Coconut’s acid-fried eclecticism lacks the brutish vigour of its predecessor.
Alex Denney 2010-03-01
Imagine a metaphor in which toothpaste is equated with cultural relevance. The tube, emblazoned with the legend ‘blues-derived rock music’, has been scrunched ‘til it’s haemorrhaged at the sides, a thick crust obscuring the nozzle. More than 40 years after The Velvet Underground instigated $10 fines for members suspected of playing blues licks during rehearsal, the genre’s pop-cultural legacy seems to be terminally on the wane. But if London freak-beat combo Archie Bronson Outfit achieved anything with their diabolically good second album Derdang Derdang, it was to eke out one last, cleansing slug from the tube.
The trio cut a lukewarm 2004 debut, Fur, on which a certain carnal flair in the playing struggled to overcome the essential hoariness of their R&B template. Derdang Derdang followed two years later and changed all that, the band attacking its best material to date with broad, tearing strokes. It was big, brash and ugly; a thrilling volley of psychosexual depth charges as much influenced by Beefheart and Surrealism as the more familiar strands of the post-blues canon.
Four long years have passed, and Coconut arrives with whispers of a troubled back-story – what, then, have our protagonists been up to in this literally Olympian time span? And what are these rather stern-looking bearded gents doing making an album with DFA mogul Tim Goldsworthy as producer? Truth is, Coconut does such a convincing job persuading you that ABO has moved on as a band, it winds up labouring under a diminished sense of identity.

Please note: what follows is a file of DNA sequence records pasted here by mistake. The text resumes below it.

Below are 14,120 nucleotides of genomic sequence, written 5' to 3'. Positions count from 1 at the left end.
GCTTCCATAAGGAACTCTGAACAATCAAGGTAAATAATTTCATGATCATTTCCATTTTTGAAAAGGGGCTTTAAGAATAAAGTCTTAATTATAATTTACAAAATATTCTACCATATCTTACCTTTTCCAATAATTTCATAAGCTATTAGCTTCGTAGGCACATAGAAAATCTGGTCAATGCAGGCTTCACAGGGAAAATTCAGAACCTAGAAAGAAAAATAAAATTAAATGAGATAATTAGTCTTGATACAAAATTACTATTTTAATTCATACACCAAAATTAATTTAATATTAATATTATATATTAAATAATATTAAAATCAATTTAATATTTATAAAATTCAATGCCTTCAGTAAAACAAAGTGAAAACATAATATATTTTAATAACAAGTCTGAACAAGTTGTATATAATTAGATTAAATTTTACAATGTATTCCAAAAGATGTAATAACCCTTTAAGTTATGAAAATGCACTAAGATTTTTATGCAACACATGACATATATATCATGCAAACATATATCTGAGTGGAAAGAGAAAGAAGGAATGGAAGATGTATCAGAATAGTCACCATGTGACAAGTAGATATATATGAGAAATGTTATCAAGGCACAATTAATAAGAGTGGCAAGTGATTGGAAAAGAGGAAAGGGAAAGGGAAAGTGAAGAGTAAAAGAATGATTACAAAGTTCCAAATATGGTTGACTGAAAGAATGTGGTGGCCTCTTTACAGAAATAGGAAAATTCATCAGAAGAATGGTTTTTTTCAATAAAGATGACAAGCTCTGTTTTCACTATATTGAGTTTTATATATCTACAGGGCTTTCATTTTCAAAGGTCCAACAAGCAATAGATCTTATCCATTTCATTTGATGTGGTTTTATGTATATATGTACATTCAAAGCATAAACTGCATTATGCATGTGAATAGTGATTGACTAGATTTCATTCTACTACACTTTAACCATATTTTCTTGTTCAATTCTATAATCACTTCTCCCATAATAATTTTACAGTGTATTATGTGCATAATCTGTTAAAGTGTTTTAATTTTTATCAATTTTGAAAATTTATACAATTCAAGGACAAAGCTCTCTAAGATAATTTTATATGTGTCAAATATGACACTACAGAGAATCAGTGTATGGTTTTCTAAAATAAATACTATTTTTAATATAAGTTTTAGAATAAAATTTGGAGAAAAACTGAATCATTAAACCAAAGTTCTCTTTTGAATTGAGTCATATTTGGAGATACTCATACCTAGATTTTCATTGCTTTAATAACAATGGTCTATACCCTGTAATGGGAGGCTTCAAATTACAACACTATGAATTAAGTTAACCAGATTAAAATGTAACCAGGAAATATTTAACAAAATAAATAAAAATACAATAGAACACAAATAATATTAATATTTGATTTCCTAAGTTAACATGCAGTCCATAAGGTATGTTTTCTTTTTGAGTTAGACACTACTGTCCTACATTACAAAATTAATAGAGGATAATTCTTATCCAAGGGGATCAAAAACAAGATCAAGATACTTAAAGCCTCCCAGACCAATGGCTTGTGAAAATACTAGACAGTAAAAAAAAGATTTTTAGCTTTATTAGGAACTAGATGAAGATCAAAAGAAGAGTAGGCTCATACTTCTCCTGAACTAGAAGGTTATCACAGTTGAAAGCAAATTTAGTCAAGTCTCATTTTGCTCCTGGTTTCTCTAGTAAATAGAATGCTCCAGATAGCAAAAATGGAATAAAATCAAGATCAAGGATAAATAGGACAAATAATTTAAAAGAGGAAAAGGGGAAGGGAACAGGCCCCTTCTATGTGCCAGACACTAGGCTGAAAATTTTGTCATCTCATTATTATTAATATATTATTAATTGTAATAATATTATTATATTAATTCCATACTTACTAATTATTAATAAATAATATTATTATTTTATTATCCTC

Tracks like You Have a Right… and opener Magnetic Warrior spit darkly chemical grooves that eschew the visceral punch of oldies in favour of a solipsistic streak that’d do Wooden Shjips proud. The latter introduces frontman Sam Windett’s remodelled vocal style; a heavily-distorted, metallic gurgle that replaces the panicky yelp of earlier output. Dark psychedelia abounds on Coconut, bringing to mind everyone from Faust and Clinic to the band’s own little-heard side-project The Pyramids.
Goldsworthy’s presence is justified by a host of strangely funky tracks like Shark’s Tooth – imagine the Gossip backed by an army of mechanical monkeys – and Hoola, which makes fine if slightly anonymous use of ESG-style dubbed-out bass. But for all the diligent spread of influences, Coconut’s acid-fried eclecticism occasionally strains for effect and lacks the brutish vigour of its predecessor. A commendably outré listen on any other terms, it’s still a sideways-shuffle that never fully convinces.